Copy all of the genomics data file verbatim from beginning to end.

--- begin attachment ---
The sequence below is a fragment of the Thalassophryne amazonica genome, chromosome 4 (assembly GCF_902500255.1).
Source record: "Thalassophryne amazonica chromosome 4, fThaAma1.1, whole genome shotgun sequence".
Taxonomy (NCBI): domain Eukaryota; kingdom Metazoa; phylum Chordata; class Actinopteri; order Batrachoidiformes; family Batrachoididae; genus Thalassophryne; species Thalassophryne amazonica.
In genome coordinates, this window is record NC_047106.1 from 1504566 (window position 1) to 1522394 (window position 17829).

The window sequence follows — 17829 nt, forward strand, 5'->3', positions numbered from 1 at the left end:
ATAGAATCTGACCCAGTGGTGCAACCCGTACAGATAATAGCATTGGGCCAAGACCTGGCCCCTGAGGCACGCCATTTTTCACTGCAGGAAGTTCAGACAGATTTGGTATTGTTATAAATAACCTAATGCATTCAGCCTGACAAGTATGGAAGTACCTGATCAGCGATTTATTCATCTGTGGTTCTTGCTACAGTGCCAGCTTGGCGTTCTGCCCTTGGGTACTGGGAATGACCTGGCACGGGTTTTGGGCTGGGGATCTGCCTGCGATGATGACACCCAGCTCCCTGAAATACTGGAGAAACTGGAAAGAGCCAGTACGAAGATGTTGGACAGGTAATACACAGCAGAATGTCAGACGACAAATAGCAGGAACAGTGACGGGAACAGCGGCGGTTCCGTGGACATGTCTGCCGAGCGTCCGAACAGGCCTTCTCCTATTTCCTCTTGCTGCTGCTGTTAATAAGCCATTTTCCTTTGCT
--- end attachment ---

The sequence below is a fragment of the Thalassophryne amazonica genome, chromosome 4 (assembly GCF_902500255.1).
Source record: "Thalassophryne amazonica chromosome 4, fThaAma1.1, whole genome shotgun sequence".
Taxonomy (NCBI): domain Eukaryota; kingdom Metazoa; phylum Chordata; class Actinopteri; order Batrachoidiformes; family Batrachoididae; genus Thalassophryne; species Thalassophryne amazonica.
In genome coordinates, this window is record NC_047106.1 from 1504566 (window position 1) to 1522394 (window position 17829).

The window sequence follows — 17829 nt, forward strand, 5'->3', positions numbered from 1 at the left end:
ATAGAATCTGACCCAGTGGTGCAACCCGTACAGATAATAGCATTGGGCCAAGACCTGGCCCCTGAGGCACGCCATTTTTCACTGCAGGAAGTTCAGACAGATTTGGTATTGTTATAAATAACCTAATGCATTCAGCCTGACAAGTATGGAAGTACCTGATCAGCGATTTATTCATCTGTGGTTCTTGCTACAGTGCCAGCTTGGCGTTCTGCCCTTGGGTACTGGGAATGACCTGGCACGGGTTTTGGGCTGGGGATCTGCCTGCGATGATGACACCCAGCTCCCTGAAATACTGGAGAAACTGGAAAGAGCCAGTACGAAGATGTTGGACAGGTAATACACAGCAGAATGTCAGACGACAAATAGCAGGAACAGTGACGGGAACAGCGGCGGTTCCGTGGACATGTCTGCCGAGCGTCCGAACAGGCCTTCTCCTATTTCCTCTTGCTGCTGCTGTTAATAAGCCATTTTCCTTTGCT